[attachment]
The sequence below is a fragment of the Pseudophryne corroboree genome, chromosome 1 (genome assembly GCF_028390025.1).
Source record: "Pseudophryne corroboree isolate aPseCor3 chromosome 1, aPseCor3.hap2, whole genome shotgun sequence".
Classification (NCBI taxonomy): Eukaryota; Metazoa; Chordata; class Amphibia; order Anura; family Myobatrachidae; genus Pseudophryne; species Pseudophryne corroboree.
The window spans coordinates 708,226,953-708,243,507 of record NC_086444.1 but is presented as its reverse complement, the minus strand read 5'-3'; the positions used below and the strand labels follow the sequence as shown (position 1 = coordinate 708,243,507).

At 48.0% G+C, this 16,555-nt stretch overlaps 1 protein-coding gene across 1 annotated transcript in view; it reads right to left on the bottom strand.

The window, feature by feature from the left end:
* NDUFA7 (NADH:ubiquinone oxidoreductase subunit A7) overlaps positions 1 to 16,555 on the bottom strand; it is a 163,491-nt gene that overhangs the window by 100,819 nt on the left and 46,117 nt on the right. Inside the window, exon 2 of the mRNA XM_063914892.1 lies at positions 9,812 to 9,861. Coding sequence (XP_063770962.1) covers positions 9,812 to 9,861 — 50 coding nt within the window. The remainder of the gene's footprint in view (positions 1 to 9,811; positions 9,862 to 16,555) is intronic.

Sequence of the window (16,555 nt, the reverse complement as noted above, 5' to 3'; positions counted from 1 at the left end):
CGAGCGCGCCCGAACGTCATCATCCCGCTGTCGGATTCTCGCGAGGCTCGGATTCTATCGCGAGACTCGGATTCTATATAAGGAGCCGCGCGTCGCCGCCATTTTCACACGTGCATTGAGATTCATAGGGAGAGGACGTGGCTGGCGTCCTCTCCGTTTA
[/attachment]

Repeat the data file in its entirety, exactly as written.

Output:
The sequence below is a fragment of the Pseudophryne corroboree genome, chromosome 1 (genome assembly GCF_028390025.1).
Source record: "Pseudophryne corroboree isolate aPseCor3 chromosome 1, aPseCor3.hap2, whole genome shotgun sequence".
Classification (NCBI taxonomy): Eukaryota; Metazoa; Chordata; class Amphibia; order Anura; family Myobatrachidae; genus Pseudophryne; species Pseudophryne corroboree.
The window spans coordinates 708,226,953-708,243,507 of record NC_086444.1 but is presented as its reverse complement, the minus strand read 5'-3'; the positions used below and the strand labels follow the sequence as shown (position 1 = coordinate 708,243,507).

At 48.0% G+C, this 16,555-nt stretch overlaps 1 protein-coding gene across 1 annotated transcript in view; it reads right to left on the bottom strand.

The window, feature by feature from the left end:
* NDUFA7 (NADH:ubiquinone oxidoreductase subunit A7) overlaps positions 1 to 16,555 on the bottom strand; it is a 163,491-nt gene that overhangs the window by 100,819 nt on the left and 46,117 nt on the right. Inside the window, exon 2 of the mRNA XM_063914892.1 lies at positions 9,812 to 9,861. Coding sequence (XP_063770962.1) covers positions 9,812 to 9,861 — 50 coding nt within the window. The remainder of the gene's footprint in view (positions 1 to 9,811; positions 9,862 to 16,555) is intronic.

Sequence of the window (16,555 nt, the reverse complement as noted above, 5' to 3'; positions counted from 1 at the left end):
CGAGCGCGCCCGAACGTCATCATCCCGCTGTCGGATTCTCGCGAGGCTCGGATTCTATCGCGAGACTCGGATTCTATATAAGGAGCCGCGCGTCGCCGCCATTTTCACACGTGCATTGAGATTCATAGGGAGAGGACGTGGCTGGCGTCCTCTCCGTTTA